At Lafayette Public Library, Michele Seipp, Director, and Sandra Lindberg, Coordinator of Information Services, asked this question. Library managers assumed that patrons like to browse and will examine books on display, but they had no hard evidence of that. Likewise, they did not know if it mattered what type of books were on display (i.e., fiction, non-fiction). Because of the inconvenience involved in having displayed books out of place, library managers wanted to know whether the assumed increased usage was worth the need to hunt for books that aren’t “on the shelf” where they are “supposed to be.” Accordingly, during the first three months of 2002, Lindberg managed a research project to investigate these issues.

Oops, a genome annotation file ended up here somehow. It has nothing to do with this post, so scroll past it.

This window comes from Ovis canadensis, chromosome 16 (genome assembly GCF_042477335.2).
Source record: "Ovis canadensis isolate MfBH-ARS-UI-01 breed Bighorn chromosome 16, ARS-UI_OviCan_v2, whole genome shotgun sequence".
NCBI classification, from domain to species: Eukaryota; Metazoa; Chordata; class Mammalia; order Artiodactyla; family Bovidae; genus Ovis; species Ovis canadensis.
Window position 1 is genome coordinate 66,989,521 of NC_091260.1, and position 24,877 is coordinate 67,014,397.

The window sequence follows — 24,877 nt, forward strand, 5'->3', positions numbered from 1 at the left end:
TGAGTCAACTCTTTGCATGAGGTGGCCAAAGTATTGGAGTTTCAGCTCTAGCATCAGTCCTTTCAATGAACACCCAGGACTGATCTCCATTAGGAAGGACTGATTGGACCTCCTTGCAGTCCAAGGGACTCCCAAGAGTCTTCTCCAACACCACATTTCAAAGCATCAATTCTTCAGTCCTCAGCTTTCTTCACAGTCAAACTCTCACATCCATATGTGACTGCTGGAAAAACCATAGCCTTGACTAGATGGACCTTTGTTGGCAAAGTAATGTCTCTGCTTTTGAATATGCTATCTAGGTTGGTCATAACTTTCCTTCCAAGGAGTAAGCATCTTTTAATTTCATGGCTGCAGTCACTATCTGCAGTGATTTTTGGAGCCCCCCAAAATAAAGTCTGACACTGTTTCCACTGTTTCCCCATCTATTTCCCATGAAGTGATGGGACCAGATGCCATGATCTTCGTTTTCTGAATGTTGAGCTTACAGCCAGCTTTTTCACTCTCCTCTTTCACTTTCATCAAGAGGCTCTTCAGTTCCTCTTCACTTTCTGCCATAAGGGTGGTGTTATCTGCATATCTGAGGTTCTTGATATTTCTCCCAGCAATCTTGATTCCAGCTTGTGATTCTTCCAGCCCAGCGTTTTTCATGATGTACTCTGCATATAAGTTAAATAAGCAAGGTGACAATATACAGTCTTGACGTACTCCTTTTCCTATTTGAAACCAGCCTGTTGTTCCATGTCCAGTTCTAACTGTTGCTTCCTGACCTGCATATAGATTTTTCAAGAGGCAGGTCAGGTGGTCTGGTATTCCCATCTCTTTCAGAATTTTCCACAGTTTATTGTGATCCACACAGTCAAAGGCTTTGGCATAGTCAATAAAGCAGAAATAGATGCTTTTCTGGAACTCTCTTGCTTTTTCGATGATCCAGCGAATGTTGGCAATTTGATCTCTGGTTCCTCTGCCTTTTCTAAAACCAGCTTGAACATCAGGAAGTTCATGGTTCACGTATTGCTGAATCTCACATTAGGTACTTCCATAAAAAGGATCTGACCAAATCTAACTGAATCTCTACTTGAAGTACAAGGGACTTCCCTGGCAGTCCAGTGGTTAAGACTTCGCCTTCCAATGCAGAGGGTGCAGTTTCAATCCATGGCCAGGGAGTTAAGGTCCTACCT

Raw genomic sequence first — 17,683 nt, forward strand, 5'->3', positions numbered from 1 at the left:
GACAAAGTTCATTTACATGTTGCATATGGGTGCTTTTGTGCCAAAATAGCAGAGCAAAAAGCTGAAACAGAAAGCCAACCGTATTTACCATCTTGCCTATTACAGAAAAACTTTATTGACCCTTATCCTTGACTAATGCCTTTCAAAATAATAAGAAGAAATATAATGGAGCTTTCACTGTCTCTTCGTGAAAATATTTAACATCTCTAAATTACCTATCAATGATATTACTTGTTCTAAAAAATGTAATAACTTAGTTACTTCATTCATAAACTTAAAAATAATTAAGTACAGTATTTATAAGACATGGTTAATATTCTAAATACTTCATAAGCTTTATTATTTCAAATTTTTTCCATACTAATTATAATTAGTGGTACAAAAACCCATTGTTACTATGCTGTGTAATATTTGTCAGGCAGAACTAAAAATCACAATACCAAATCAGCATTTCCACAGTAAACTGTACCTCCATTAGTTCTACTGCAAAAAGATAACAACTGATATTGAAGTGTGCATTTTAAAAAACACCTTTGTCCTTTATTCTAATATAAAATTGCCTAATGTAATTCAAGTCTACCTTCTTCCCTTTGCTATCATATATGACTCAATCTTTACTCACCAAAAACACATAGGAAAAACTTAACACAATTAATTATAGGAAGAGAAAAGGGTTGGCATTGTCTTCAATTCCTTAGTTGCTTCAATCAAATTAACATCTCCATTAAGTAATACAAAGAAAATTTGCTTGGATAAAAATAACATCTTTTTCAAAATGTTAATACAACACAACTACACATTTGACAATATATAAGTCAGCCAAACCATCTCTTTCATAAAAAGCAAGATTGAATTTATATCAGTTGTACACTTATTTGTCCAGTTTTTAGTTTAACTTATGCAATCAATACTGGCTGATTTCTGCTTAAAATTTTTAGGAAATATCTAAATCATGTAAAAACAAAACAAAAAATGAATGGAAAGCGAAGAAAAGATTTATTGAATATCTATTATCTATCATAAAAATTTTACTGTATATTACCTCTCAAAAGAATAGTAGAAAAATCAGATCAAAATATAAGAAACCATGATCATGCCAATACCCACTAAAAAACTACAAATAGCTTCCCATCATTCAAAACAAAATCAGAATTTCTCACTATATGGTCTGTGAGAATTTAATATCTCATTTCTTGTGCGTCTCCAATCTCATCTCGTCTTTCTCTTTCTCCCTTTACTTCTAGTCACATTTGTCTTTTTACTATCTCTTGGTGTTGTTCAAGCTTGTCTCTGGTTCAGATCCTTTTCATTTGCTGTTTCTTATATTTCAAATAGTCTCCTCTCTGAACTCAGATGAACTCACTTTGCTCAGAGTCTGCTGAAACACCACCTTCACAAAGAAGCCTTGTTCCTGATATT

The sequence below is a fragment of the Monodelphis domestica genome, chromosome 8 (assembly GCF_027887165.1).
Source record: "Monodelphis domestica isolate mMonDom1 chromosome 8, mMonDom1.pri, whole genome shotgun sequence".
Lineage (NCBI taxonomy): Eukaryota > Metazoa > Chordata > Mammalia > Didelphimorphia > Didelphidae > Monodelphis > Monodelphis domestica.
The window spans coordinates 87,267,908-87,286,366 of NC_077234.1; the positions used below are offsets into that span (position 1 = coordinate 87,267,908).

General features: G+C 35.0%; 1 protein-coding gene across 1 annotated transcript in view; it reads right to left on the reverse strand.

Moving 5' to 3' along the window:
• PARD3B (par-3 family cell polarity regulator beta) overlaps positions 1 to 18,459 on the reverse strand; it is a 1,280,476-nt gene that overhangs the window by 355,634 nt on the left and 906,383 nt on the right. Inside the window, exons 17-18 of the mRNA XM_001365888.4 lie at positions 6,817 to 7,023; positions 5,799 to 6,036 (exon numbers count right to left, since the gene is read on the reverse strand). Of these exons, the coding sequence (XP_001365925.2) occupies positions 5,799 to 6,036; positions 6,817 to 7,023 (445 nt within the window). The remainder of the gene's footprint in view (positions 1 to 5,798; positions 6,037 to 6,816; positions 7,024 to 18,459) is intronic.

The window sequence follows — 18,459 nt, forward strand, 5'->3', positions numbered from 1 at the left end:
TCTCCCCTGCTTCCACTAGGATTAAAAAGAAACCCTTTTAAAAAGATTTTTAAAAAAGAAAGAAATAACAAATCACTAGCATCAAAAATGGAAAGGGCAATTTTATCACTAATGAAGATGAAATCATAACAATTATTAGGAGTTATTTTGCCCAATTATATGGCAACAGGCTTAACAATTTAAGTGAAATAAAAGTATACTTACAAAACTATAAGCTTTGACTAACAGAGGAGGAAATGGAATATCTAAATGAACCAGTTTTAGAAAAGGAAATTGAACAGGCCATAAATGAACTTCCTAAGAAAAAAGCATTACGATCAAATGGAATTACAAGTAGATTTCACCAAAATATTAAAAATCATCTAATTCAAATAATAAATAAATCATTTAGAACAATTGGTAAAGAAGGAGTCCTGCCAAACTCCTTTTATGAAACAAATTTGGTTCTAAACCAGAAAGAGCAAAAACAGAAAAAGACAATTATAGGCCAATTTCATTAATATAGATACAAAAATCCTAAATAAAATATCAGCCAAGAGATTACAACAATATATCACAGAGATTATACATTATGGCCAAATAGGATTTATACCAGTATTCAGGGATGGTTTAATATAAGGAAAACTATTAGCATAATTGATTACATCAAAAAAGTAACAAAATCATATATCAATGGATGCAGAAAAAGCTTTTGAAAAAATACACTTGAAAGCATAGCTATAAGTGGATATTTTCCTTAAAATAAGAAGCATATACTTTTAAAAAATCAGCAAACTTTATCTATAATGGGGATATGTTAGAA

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Colorado Public Libraries Outpace National Trend on Circulation per Capita,1988-2000

Colorado residents check out books and other items from public libraries at a higher rate than Americans in general. While the national trend has increased relatively modestly, from about 5.0 to 6.5 items per resident between 1988 and 2000, circulation per capita for public libraries in Colorado has nearly doubled, from about 5.0 to 9.5 (see Table 1 in full report).

What factors influence the varying levels of public library usage from state to state? Both the level of educational attainment among the adult population and the level of spending on new library books and other materials seem likely explanations. In fact, almost two-thirds of the variation in circulation per capita (64%) is explained by collection expenditures per capita (see Table 2 in full report). Educational attainment follows a distant second, explaining only another 14 percent of the variation in circulation per capita by state.

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Earnings of Library Staff in the Mountain West Low Compared to Workers in Similar Jobs